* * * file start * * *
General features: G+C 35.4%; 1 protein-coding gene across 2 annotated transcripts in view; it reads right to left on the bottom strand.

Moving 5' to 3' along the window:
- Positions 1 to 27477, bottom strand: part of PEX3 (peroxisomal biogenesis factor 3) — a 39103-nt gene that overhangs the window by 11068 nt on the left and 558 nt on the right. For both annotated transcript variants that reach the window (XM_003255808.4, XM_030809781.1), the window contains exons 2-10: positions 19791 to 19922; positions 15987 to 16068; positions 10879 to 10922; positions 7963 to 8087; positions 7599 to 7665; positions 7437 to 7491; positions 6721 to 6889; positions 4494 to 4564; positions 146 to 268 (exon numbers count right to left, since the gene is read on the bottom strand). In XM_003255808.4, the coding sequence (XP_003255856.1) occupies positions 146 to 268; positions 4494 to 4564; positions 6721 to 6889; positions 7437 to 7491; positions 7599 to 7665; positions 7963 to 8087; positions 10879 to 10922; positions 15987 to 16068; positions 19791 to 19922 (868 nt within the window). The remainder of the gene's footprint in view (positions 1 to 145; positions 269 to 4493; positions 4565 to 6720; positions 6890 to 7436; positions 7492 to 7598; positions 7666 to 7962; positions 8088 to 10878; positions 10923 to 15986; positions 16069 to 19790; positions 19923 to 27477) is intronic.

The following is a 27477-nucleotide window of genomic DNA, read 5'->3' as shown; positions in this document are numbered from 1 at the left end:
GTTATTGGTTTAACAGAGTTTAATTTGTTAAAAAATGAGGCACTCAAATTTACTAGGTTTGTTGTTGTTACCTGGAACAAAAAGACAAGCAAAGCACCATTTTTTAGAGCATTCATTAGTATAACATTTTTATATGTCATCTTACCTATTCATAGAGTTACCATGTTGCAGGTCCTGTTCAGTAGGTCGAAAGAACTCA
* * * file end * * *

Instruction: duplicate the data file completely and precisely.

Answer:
General features: G+C 35.4%; 1 protein-coding gene across 2 annotated transcripts in view; it reads right to left on the bottom strand.

Moving 5' to 3' along the window:
- Positions 1 to 27477, bottom strand: part of PEX3 (peroxisomal biogenesis factor 3) — a 39103-nt gene that overhangs the window by 11068 nt on the left and 558 nt on the right. For both annotated transcript variants that reach the window (XM_003255808.4, XM_030809781.1), the window contains exons 2-10: positions 19791 to 19922; positions 15987 to 16068; positions 10879 to 10922; positions 7963 to 8087; positions 7599 to 7665; positions 7437 to 7491; positions 6721 to 6889; positions 4494 to 4564; positions 146 to 268 (exon numbers count right to left, since the gene is read on the bottom strand). In XM_003255808.4, the coding sequence (XP_003255856.1) occupies positions 146 to 268; positions 4494 to 4564; positions 6721 to 6889; positions 7437 to 7491; positions 7599 to 7665; positions 7963 to 8087; positions 10879 to 10922; positions 15987 to 16068; positions 19791 to 19922 (868 nt within the window). The remainder of the gene's footprint in view (positions 1 to 145; positions 269 to 4493; positions 4565 to 6720; positions 6890 to 7436; positions 7492 to 7598; positions 7666 to 7962; positions 8088 to 10878; positions 10923 to 15986; positions 16069 to 19790; positions 19923 to 27477) is intronic.

The following is a 27477-nucleotide window of genomic DNA, read 5'->3' as shown; positions in this document are numbered from 1 at the left end:
GTTATTGGTTTAACAGAGTTTAATTTGTTAAAAAATGAGGCACTCAAATTTACTAGGTTTGTTGTTGTTACCTGGAACAAAAAGACAAGCAAAGCACCATTTTTTAGAGCATTCATTAGTATAACATTTTTATATGTCATCTTACCTATTCATAGAGTTACCATGTTGCAGGTCCTGTTCAGTAGGTCGAAAGAACTCA